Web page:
Purman utilises alternating character points of view in the chapters of her novel to express her story. As this book is based on the friendship circle of four very different women, the shifting character voices approach used by Purman allows the reader to develop an understanding of each individual character, their family, hopes, dreams and customs. As a result the characterisation in this novel comes across as colourful and varied. It also allows the reader to share their empathy for each character around. I also didn’t have to play favourites!

The aspects of the novel that I appreciated the most were the echoes to the past. With the book set in 1954 and following on through the decades to the present day, there is plenty of ground to cover. Purman sets her scene well, outlining the moral codes, social changes and world events of the time. I loved the rich sense of nostalgia I got from the book. I also appreciated the language references in the novel, which was authentic but sometimes quite saddening how racist we were to new Australians. Perhaps this aspect of the novel has a bit to say about our treatment of new migrants today, as much as in the past.

The scenes based in Bonegilla itself were fascinating and obviously thoroughly researched by Purman. I wouldn’t be at all surprised if there were more curious readers out there such as myself, who will be inspired to do some more digging and find out more about Bonegilla and the thousands that passed through this migrant centre. I hope to one day make the trek over from the west to the east to experience this historically interesting locale firsthand.

Readers will find this is novel has a light and accessible touch. There are moments of joy and happiness, through romance, love, marriages and births, but there are also moments of despair. Scenes of great sadness, heartbreak, loss, missed opportunities, things left unsaid and sacrifices made for the purpose of family duty define many parts of The Last of the Bonegilla Girls. It will be sure to draw a mixed bag of emotions from any reader that selects this novel to read.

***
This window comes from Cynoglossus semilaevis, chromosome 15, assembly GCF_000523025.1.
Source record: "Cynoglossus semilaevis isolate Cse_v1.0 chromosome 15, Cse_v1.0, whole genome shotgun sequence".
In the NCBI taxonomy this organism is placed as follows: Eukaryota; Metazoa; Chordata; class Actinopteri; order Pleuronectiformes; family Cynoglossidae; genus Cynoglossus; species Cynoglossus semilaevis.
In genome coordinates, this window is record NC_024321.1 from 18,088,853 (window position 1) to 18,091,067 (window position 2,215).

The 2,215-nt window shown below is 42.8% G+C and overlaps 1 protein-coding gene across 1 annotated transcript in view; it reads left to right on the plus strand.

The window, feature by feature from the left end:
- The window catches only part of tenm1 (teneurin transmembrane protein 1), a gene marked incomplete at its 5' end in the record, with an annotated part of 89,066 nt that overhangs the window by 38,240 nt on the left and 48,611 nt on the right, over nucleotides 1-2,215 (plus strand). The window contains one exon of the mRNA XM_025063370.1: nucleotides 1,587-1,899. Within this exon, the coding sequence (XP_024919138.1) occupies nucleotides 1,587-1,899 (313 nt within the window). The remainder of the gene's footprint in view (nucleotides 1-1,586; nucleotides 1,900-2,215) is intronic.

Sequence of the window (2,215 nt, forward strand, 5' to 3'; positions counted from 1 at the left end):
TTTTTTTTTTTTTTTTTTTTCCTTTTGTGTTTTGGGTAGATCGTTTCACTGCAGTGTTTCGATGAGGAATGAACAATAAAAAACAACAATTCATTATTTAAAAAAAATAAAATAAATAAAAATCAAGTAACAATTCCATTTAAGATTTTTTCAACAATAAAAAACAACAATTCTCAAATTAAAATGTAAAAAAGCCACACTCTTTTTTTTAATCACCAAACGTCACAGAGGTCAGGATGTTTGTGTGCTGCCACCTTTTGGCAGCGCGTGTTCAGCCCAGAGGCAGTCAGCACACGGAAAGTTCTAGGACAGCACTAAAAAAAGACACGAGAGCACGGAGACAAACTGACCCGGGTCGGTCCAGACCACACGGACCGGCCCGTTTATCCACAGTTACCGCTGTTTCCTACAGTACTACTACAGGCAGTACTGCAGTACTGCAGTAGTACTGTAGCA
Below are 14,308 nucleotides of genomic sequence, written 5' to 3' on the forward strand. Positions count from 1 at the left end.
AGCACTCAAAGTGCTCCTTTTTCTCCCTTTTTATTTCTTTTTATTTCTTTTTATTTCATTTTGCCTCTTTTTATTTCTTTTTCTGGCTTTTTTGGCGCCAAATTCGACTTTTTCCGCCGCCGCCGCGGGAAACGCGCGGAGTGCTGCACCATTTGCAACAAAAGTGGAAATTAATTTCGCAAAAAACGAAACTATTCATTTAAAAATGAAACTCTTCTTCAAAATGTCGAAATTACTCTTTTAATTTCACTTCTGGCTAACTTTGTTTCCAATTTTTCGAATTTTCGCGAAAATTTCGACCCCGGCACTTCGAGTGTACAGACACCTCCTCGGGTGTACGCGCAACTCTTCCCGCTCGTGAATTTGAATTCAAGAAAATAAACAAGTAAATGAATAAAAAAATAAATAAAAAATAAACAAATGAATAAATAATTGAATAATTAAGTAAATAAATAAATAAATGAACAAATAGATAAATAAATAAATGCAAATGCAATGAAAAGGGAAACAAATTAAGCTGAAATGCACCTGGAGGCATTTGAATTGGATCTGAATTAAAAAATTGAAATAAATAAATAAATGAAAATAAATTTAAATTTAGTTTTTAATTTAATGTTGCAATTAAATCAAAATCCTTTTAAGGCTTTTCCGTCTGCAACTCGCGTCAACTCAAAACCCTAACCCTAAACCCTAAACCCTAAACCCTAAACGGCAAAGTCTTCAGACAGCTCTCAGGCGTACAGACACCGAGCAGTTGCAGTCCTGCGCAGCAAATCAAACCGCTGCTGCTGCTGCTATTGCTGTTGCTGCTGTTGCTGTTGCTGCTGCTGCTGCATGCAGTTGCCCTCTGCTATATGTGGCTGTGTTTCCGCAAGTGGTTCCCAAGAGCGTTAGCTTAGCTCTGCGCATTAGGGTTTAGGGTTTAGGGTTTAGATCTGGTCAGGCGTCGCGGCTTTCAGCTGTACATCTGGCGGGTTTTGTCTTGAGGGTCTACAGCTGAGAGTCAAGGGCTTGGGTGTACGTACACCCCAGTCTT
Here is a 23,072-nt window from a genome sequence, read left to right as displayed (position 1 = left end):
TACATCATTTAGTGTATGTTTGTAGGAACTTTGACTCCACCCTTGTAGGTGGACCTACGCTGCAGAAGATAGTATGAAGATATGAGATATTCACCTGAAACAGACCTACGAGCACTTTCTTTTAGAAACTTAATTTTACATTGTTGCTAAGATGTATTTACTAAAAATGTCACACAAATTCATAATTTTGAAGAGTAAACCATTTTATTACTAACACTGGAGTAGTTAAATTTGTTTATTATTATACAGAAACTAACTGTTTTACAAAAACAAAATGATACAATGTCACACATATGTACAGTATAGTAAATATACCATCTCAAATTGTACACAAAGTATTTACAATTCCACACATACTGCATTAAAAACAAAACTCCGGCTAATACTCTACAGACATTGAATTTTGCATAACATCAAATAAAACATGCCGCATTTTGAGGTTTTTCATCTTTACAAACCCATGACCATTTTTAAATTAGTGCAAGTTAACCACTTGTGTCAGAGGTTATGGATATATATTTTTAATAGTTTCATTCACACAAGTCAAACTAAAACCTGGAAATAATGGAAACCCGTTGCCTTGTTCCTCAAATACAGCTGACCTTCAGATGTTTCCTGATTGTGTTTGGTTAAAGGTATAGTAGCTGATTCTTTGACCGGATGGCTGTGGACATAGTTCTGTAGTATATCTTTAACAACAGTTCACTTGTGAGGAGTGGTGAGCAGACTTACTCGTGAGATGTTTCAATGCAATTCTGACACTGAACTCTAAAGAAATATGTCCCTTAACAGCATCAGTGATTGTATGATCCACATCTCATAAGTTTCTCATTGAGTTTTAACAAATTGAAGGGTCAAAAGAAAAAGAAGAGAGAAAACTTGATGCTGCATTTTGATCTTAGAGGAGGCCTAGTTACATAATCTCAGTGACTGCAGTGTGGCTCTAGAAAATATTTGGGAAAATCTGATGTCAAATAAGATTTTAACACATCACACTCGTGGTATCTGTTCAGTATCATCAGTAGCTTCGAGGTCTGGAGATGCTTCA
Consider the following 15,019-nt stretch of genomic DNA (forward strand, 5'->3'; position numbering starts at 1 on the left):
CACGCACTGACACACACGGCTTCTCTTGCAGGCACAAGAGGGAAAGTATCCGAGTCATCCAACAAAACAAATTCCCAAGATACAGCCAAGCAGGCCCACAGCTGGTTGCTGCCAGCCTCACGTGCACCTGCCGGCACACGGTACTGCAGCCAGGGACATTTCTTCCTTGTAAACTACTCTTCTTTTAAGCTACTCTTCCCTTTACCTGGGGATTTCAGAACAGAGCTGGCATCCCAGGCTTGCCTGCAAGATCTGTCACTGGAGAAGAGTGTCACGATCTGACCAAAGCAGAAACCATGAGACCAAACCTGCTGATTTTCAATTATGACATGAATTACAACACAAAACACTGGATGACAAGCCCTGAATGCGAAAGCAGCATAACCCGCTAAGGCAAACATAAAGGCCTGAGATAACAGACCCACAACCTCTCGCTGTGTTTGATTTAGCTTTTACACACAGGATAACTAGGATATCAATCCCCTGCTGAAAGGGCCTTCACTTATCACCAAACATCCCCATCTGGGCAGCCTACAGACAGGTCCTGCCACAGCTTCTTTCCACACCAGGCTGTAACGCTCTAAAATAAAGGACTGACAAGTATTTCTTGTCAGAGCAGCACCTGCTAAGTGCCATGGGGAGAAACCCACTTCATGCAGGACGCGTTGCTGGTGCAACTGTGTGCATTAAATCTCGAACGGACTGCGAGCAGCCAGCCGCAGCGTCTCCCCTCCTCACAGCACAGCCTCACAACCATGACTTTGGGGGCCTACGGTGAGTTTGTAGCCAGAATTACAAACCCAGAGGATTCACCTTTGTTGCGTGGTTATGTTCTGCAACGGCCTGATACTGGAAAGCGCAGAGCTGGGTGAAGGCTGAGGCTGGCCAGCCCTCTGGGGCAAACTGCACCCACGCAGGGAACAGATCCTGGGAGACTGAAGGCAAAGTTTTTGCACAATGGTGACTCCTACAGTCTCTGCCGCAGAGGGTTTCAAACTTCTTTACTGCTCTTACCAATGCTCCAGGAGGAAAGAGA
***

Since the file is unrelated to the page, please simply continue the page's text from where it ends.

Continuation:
The best stories are those drawn from personal experience as they hold meaning, with the writer at the heart of the tale injecting something very special into their novel. I got this feeling from The Last of the Bonegilla Girls. I also connected to this novel on a personal level as my own family’s background is linked to the migrant experience in Perth, some ten years later than the Bonegilla Girls experience, but it still gives this particular novel brevity and personal connection.

The Last of the Bonegilla Girls is a wonderful ode to the bonds of female friendship and the composition of our country. Overall, this is one novel that ticks all my boxes, a great read!

The Last of the Bonegilla Girls by Victoria Purman was published on 24th April 2018 by HQ Fiction. Details on how to purchase the book can be found here.

To learn more about the author of The Last of the Bonegilla Girls, Victoria Purman, visit here.

*Please note that a free copy of this book was provided to me for review purposes through Beauty and Lace and HQ Fiction. To read the original review on the Beauty and Lace website please visit here.

The Last of the Bonegilla Girls is book #51 of the Australian Women Writers Challenge


2 thoughts on “Beauty & Lace Book Review: The Last of the Bonegilla Girls by Victoria Purman

  1. Great review Amanda. This is one book I’ve been waiting a long time for its release, my parents and I stayed at this camp for a few weeks when we first arrived in Australia so I’m dying to read this book and how lucky am I I won a signed copy of this book a couple of weeks ago on Cathryn’s blog 😊
    Do you think this book could be used for the bingo square ‘a book everyone is talking about,’ Amanda? 😍